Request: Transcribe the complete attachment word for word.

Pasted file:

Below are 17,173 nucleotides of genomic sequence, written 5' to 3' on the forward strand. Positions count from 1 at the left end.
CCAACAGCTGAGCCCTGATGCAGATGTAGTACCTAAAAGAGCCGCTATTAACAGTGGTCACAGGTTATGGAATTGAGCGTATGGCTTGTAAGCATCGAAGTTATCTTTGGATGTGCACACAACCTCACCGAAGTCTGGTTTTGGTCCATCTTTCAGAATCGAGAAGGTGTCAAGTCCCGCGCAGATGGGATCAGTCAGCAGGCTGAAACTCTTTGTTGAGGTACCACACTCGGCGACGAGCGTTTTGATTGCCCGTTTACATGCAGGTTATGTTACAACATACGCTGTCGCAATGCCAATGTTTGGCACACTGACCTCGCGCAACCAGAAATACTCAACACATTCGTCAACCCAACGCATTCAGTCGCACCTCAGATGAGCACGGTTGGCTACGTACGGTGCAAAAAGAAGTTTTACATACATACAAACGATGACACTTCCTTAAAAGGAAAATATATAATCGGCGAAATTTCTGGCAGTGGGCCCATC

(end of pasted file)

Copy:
Below are 17,173 nucleotides of genomic sequence, written 5' to 3' on the forward strand. Positions count from 1 at the left end.
CCAACAGCTGAGCCCTGATGCAGATGTAGTACCTAAAAGAGCCGCTATTAACAGTGGTCACAGGTTATGGAATTGAGCGTATGGCTTGTAAGCATCGAAGTTATCTTTGGATGTGCACACAACCTCACCGAAGTCTGGTTTTGGTCCATCTTTCAGAATCGAGAAGGTGTCAAGTCCCGCGCAGATGGGATCAGTCAGCAGGCTGAAACTCTTTGTTGAGGTACCACACTCGGCGACGAGCGTTTTGATTGCCCGTTTACATGCAGGTTATGTTACAACATACGCTGTCGCAATGCCAATGTTTGGCACACTGACCTCGCGCAACCAGAAATACTCAACACATTCGTCAACCCAACGCATTCAGTCGCACCTCAGATGAGCACGGTTGGCTACGTACGGTGCAAAAAGAAGTTTTACATACATACAAACGATGACACTTCCTTAAAAGGAAAATATATAATCGGCGAAATTTCTGGCAGTGGGCCCATC